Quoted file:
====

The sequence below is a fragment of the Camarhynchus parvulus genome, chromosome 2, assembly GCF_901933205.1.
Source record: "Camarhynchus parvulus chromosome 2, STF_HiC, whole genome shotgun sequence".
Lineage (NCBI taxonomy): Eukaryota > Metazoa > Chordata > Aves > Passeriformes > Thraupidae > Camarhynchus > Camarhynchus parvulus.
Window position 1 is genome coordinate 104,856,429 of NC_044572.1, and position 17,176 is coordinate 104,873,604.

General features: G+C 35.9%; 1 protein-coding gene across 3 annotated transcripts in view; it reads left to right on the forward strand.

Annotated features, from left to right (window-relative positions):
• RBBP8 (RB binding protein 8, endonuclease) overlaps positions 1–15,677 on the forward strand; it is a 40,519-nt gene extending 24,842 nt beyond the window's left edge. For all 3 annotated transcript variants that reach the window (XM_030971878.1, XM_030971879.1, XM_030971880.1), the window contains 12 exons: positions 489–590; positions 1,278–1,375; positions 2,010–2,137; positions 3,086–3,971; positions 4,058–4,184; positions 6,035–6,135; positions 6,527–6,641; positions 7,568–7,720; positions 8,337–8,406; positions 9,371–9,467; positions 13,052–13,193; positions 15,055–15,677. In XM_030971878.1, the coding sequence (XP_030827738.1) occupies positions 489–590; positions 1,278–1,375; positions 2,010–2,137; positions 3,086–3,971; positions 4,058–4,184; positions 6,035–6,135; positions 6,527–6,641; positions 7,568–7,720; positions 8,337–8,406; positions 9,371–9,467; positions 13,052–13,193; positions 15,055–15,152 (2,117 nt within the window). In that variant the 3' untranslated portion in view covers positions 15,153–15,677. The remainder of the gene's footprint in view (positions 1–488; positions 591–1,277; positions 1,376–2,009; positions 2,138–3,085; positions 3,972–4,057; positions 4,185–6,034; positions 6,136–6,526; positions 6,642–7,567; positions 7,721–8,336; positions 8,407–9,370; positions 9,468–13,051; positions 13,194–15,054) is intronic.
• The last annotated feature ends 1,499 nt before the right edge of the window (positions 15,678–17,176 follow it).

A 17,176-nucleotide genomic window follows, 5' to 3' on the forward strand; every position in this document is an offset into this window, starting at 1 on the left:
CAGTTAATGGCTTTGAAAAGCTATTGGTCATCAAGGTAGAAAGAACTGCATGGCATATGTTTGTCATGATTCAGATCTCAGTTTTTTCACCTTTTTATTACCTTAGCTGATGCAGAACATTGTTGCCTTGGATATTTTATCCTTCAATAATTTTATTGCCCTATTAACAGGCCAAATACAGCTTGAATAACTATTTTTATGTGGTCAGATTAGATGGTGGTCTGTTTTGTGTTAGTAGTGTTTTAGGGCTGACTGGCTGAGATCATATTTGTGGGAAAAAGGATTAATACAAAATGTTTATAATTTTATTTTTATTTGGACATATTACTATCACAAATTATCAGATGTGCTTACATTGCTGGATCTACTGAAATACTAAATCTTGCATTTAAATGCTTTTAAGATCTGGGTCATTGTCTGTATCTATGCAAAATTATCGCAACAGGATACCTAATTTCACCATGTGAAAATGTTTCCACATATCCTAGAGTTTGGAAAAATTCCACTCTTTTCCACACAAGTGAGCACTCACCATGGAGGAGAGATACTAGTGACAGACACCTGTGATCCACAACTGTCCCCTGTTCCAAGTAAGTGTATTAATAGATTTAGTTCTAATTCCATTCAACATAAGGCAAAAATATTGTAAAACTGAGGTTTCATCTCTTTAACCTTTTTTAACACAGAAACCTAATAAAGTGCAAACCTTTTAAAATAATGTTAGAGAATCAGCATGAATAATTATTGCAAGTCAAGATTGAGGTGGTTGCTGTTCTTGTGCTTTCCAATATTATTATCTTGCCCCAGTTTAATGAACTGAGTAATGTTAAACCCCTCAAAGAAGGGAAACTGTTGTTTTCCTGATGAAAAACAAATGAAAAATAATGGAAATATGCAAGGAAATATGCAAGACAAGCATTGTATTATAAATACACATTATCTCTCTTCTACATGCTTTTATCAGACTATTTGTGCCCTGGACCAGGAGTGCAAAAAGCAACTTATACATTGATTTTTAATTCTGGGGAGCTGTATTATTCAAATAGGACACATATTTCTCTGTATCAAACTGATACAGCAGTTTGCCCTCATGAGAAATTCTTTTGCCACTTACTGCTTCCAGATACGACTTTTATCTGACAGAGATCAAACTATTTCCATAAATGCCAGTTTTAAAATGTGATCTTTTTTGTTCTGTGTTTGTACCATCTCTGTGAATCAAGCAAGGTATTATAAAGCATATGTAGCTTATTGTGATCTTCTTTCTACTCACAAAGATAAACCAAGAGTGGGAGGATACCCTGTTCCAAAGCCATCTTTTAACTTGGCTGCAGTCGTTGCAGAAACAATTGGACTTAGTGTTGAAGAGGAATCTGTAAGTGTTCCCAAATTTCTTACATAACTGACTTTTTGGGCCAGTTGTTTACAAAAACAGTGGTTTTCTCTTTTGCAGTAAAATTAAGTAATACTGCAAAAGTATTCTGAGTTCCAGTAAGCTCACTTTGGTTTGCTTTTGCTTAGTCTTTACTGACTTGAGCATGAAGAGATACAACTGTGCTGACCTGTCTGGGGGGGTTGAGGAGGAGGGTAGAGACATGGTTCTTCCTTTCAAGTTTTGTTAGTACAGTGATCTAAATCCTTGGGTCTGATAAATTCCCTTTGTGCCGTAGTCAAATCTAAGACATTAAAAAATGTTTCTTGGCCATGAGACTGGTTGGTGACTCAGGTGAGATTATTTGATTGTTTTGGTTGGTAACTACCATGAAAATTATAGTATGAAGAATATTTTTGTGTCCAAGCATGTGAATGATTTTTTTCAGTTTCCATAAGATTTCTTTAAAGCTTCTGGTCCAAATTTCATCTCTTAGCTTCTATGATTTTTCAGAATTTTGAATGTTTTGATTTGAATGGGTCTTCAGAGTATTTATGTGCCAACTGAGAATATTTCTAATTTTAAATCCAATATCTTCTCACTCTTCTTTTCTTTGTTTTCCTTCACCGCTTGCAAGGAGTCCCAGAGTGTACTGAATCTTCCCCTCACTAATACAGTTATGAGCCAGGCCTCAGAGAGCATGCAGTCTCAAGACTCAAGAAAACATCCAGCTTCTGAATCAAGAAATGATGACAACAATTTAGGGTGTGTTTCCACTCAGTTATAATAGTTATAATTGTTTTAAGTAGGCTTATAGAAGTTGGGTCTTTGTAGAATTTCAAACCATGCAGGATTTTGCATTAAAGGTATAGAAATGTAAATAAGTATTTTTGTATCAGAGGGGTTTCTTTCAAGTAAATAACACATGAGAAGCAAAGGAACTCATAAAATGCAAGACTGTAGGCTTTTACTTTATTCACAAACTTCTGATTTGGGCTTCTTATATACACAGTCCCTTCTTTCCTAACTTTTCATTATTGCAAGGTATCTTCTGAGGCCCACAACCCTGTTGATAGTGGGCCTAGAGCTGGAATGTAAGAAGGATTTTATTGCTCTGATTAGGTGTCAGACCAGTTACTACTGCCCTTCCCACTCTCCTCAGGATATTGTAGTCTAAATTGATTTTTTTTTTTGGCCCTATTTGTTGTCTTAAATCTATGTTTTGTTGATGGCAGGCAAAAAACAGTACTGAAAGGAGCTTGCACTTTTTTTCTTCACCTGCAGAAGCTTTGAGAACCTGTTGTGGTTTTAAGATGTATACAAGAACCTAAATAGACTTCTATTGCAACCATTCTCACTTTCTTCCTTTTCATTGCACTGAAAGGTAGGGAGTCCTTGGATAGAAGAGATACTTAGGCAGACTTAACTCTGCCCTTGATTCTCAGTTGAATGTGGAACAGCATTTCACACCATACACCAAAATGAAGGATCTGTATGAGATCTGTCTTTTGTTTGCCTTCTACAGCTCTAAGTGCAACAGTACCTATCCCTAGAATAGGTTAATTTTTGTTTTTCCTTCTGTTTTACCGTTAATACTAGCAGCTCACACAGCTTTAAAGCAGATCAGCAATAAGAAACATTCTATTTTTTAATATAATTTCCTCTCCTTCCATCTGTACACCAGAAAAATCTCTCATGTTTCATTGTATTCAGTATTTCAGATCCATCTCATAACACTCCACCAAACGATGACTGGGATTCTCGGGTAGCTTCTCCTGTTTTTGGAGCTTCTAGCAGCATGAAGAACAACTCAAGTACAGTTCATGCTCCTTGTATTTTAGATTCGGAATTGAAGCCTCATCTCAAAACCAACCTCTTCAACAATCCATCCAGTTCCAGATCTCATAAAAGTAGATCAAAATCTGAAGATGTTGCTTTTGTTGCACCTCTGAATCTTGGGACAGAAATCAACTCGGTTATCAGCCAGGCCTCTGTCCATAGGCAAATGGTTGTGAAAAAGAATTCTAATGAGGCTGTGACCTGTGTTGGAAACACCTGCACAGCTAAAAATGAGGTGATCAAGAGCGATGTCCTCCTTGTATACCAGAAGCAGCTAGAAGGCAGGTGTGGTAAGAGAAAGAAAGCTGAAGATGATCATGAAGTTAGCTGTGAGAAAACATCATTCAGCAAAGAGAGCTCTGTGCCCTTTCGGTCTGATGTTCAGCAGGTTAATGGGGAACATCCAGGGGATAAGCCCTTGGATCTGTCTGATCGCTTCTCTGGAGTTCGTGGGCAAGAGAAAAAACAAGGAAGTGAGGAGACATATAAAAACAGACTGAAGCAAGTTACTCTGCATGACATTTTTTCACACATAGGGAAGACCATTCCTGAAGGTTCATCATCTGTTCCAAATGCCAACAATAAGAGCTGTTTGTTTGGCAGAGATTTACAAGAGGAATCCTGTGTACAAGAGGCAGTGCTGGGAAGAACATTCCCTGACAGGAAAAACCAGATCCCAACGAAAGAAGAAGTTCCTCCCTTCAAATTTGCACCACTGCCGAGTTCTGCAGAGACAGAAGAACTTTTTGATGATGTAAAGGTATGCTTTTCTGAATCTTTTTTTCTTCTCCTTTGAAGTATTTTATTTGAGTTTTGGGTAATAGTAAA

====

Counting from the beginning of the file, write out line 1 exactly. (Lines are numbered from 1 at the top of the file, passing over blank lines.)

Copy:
The sequence below is a fragment of the Camarhynchus parvulus genome, chromosome 2, assembly GCF_901933205.1.